Because I’m such an unabashed weather geek, I check in most days with the awesome blog of the Cooperative Institute for Meteorological Satellite Studies. This morning was no exception, and what I found was a short post about a possible midget typhoon in the western Pacific Ocean.
Who knew that such a thing existed?
At the top of their post today, CIMSS ran an animation of the possible midget typhoon from Japan’s MTSAT-2 satellite. Click on the thumbnail at right to see it full size.
With that as a start, I thought I’d try to find it in images captured by NASA’s Aqua satellite. The animation at top shows what I came up with. Click on it to see a larger version.
The animation consists of six separate frames, each taken on a different day. (Please note that the distracting black bands could not be helped — they are areas that Aqua did not image in its passes over that part of the Pacific.)
The sequence begins with the possible typhoon in the upper right. The outline of the Philippines can be seen in the lower left. That first frame is from July 14. In succeeding daily frames, the compact swirl of clouds cruises westward until the last one, captured today.
The possible typhoon is, well, quite small. So if at first you don’t see it, keep watching the animation and look for a little cyclone cruising across the top half of the frame.
So, what’s a midget typhoon? Let’s start with nomenclature…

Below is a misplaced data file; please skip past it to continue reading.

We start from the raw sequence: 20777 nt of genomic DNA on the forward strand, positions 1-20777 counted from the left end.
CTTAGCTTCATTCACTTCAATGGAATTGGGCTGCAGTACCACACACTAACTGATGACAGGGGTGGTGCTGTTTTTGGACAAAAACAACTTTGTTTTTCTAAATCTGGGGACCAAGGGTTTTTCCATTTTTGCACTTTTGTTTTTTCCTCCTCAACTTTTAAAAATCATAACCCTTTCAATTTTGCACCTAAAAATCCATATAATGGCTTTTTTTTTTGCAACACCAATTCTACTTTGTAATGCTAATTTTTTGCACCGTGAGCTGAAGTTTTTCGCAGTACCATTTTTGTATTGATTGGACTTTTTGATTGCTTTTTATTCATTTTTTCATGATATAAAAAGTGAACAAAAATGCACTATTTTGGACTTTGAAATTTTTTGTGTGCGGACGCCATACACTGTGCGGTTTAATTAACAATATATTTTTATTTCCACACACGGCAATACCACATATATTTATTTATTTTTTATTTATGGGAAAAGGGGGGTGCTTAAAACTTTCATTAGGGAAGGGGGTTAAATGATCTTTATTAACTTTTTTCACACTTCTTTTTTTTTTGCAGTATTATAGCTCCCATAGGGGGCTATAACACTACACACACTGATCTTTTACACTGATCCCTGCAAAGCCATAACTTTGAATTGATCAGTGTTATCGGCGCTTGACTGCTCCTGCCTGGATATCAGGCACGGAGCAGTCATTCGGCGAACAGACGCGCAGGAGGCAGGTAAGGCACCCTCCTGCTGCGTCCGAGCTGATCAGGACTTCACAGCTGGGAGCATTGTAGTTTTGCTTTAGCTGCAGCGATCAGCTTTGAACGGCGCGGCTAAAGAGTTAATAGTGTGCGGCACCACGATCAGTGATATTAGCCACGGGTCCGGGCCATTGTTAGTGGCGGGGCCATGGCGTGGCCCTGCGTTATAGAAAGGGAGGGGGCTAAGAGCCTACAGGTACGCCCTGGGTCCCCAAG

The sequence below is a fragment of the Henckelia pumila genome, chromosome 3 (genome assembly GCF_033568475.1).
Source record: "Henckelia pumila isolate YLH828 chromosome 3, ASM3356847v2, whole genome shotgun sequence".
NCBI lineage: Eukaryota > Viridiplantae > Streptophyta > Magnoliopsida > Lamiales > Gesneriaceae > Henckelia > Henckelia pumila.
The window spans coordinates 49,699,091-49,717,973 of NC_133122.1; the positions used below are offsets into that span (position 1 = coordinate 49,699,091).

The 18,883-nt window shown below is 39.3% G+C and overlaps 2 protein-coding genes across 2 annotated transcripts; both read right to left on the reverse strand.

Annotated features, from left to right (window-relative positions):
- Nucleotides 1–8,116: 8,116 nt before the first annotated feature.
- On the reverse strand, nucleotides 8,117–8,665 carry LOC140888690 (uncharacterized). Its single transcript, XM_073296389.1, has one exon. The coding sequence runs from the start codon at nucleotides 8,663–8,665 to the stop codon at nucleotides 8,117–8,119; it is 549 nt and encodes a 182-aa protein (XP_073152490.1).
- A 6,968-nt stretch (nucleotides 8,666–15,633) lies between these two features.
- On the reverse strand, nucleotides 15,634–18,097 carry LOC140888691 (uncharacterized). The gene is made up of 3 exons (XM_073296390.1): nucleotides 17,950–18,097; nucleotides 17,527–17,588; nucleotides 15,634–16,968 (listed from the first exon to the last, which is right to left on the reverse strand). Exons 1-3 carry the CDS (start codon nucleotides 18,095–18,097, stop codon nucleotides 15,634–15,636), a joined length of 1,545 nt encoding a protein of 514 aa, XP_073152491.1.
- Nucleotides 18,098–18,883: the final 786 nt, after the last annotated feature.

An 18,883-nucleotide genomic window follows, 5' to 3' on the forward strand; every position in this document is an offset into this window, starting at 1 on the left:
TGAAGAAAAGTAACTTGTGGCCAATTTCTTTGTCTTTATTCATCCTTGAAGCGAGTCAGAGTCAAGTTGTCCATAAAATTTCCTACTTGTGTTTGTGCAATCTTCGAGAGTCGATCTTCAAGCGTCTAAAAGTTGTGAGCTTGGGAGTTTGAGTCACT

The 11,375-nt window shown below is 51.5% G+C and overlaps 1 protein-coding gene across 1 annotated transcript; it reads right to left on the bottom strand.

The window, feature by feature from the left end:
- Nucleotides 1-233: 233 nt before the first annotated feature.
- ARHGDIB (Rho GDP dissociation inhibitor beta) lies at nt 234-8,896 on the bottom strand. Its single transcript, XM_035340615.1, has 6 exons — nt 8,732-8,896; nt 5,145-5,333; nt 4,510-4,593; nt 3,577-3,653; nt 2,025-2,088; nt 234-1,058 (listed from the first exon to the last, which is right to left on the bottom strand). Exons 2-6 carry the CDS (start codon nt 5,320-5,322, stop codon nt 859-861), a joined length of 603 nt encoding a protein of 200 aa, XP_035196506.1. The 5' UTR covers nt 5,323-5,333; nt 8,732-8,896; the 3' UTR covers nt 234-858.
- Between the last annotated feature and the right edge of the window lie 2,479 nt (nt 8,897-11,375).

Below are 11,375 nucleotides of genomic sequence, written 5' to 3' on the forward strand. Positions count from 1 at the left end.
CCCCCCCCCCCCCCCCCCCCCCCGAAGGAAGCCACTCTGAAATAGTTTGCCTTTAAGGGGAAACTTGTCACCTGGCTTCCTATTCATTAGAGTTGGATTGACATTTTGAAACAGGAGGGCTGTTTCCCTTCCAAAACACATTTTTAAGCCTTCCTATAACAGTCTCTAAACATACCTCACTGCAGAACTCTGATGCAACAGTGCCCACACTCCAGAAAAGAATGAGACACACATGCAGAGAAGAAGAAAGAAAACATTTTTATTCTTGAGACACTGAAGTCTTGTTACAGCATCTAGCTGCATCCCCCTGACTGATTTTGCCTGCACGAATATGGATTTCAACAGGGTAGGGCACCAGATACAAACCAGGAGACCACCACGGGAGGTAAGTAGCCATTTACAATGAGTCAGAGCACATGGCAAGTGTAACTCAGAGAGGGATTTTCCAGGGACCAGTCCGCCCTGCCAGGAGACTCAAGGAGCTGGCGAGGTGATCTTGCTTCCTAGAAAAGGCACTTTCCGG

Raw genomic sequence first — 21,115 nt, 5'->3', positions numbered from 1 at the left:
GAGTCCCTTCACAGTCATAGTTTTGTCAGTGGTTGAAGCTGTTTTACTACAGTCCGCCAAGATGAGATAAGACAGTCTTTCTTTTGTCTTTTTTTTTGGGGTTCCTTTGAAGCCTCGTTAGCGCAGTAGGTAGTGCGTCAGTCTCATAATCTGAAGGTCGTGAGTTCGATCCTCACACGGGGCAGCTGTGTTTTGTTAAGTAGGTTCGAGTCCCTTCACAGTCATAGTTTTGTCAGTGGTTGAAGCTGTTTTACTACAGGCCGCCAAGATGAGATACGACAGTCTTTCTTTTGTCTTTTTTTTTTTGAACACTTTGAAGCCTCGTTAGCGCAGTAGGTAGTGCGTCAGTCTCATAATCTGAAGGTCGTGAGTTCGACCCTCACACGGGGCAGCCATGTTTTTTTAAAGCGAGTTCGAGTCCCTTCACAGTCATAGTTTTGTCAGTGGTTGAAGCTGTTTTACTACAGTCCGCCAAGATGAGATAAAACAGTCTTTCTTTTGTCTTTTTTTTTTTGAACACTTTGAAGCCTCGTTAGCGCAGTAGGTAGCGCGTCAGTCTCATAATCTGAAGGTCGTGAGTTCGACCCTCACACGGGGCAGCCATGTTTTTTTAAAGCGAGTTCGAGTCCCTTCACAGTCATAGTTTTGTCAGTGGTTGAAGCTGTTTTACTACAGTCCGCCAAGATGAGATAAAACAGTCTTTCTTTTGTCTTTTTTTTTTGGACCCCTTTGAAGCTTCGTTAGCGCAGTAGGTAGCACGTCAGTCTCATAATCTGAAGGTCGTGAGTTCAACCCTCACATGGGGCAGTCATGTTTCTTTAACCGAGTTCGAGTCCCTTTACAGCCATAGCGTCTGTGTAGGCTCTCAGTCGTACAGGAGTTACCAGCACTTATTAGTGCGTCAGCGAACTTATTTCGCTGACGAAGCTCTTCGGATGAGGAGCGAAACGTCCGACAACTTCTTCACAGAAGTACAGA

“Typhoon” and “hurricane” both have these defining characteristics: a large-scale, non-frontal, low pressure system over tropical or sub-tropical waters that features organized thunderstorm activity and a closed pattern of wind circulation around a well-defined center.
In other words, they are really different words for the same thing: a tropical cyclone.
Typhoons are tropical cyclones that form in or move into the western North Pacific Ocean west of the dateline. The word “hurricane” is applied to cyclones in the North Atlantic, Northeast Pacific east of the dateline, or the the South Pacific Ocean east of 160E. (For more information, see this FAQ from NOAA’s Hurricane Research Division, and this one from the National Weather Service.)
Lastly, what about that “midget” designation? It turns out that tropical cyclones come in a variety of sizes. According to the U.S. Naval Meteorology and Oceanography Command, the very largest span more than 8 degrees of latitude. Each degree is about 69 miles, so these monsters are more than 550 miles wide. A medium size cyclone spans 3 to 6 degrees, or about 200 to 400 miles across. And to be considered a “midget,” a cyclone must be less than 2 degrees, or about 140 miles across.
Just because a cyclone may be a midget doesn’t mean that it’s weak. Research has shown that the size of cyclones is only weakly correlated with their intensity.
That said, a large, lumbering cyclone with winds of equal intensity can still exact a much higher destructive toll upon landfall. That’s because it will blast a much larger area with high winds and for a longer duration. Also, because its winds cover a much broader swath of ocean, its “fetch” is greater, and this typically results in more intense storm surge.